Collecting and Analyzing Data

In order to build a complete picture of students' learning and abilities, data should be gathered from many sources of information.  Evidence gathered from many different sources over a period of time provides a broader and deeper understanding of students' knowledge and learning.  In research terminology, the process of collecting multiple sources of data for every problem or issue being studied is called triangulation. (Sagor, 1992)   Examples of classroom data collection tools include, but are not limited to: observations (checklists, anecdotal records, charts/grids), interviews and conversations, student work, grades, report cards, cumulative records, and tests.  Look at some of the Cool Tools for collecting data.

Making Instructional Decisions and Sharing the Results

After planning, teaching, and collecting the data, it is very important to follow through by analyzing the results of the action research and making instructional decisions based on the findings. Analyzed data will guide this critical question in the action research process, "Where do I go next?"  In the process of action research, analyzed data will determine whether to continue with current practices, revise the action research plan, or report the results of successes.  Once students meet the instructional goals identified on the action research plan or there is a need to communicate student performance, it is time to Share and report results.

Examples of Good Classroom Action Research Questions

  1. How can I help the students in my classroom feel comfortable working with diverse groupings of classmates and overcome, at least part of the time, their desire to always be their friends?
  2. How can I more effectively facilitate independent writing in my kindergarten classroom?
  3. How can fifth grade students be encouraged to write thoughtful inquiry questions for a science fair?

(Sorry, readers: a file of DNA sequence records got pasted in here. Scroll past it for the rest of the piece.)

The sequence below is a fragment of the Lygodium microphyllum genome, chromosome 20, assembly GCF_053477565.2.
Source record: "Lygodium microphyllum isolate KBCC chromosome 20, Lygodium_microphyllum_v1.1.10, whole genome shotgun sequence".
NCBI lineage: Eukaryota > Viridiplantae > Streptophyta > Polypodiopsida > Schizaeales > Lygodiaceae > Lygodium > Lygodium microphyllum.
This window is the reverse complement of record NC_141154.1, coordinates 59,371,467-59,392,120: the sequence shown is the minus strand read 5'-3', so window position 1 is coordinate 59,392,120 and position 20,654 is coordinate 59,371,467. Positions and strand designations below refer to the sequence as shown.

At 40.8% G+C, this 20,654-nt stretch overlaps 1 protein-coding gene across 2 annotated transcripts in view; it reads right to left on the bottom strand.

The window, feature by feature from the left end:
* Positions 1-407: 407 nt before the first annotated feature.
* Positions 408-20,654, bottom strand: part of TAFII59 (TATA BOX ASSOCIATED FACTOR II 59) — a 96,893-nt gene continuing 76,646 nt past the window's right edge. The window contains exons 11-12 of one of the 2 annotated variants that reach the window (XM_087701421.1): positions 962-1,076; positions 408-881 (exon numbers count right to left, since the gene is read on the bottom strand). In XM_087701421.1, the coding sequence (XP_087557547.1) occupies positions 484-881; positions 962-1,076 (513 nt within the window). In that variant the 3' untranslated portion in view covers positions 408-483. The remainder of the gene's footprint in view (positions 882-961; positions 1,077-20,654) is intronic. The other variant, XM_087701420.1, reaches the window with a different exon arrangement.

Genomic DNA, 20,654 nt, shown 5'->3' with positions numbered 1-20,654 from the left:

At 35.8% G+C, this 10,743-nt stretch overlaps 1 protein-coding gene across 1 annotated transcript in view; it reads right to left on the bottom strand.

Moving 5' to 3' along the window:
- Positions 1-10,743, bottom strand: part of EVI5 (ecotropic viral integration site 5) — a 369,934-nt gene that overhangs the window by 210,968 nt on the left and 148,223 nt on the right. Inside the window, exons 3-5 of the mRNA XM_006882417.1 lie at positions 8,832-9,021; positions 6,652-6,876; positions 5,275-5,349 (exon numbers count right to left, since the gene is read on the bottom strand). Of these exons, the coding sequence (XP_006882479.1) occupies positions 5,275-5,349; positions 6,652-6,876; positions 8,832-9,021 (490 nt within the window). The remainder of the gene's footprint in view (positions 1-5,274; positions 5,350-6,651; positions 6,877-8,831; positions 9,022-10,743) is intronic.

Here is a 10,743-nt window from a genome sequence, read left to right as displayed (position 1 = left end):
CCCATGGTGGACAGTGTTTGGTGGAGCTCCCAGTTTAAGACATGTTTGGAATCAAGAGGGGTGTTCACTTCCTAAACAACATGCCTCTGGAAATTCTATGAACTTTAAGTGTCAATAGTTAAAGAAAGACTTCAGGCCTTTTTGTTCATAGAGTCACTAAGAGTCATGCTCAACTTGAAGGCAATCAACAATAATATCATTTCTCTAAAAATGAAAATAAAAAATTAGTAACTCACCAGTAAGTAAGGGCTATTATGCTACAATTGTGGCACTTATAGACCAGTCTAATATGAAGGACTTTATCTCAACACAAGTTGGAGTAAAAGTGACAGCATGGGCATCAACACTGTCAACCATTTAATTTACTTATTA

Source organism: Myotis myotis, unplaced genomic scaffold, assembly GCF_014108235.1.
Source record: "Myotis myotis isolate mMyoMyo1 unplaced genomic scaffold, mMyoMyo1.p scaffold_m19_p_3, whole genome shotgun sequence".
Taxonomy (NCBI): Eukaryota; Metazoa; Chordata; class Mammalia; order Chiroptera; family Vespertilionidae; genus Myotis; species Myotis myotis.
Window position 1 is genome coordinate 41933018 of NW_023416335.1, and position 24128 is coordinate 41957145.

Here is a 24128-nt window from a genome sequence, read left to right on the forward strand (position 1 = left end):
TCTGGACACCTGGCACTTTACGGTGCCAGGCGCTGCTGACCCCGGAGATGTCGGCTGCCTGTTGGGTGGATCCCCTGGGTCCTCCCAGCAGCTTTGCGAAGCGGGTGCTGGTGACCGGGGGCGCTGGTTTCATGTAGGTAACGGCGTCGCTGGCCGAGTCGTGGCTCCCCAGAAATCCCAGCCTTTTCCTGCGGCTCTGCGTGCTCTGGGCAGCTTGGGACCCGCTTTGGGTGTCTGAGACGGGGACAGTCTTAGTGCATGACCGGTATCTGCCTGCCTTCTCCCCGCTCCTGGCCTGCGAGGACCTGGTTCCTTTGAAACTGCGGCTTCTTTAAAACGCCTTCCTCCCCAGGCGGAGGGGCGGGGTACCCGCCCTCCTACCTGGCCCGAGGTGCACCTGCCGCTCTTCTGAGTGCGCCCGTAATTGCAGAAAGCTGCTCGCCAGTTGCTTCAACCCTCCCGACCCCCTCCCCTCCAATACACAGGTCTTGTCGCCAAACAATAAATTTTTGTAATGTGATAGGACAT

4. What kinds of assessments best help me understand and teach a particular learner with autism?
  5. What changes in our teaching styles, curriculum design, materials and professional support are needed to implement a new math program in our inclusive classroom?
  6. How does the direct teaching of anger management skills affect the classroom climate in primary-age school children?
  7. What classroom strategies re effective in developing student self-evaluation of their learning?

Additional Resources

Santa Rosa Trained Facilitators

(For more information about Action Research, please contact one of these people.)

  • Vickie Beagle - PDC
  • Marianne Robey - PDC
  • Kenny McCay - County Office
  • Ermma Fillingim - Avalon Middle School
  • Natalie Sommer - Avalon Middle School
  • Colleen Starr - Gulf Breeze High School
  • Mae Adkinson - Hobbs Middle School
  • Patti Petrie - Hobbs Middle School
  • Sharon Patrick -Sims Middle School
  • Nancy Rinehart - Rhodes Elementary

Santa Rosa School District Inservice Component



Trained Facilitators

For more information about Action Research, please contact one of these Santa Rosa trained facilitators.

  • Vickie Beagle - PDC
  • Marianne Robey - PDC
  • Kenny McCay - County Office
  • Ermma Fillingim - Avalon Middle
  • Natalie Sommer - Avalon Middle
  • Colleen Starr - Gulf Breeze High
  • Mae Adkinson - Hobbs Middle
  • Patti Petrie - Hobbs Middle
  • Sharon Patrick -Jay Elementary
  • Nancy Rinehart - Rhodes Elementary

SRC Inservice Component - Action Research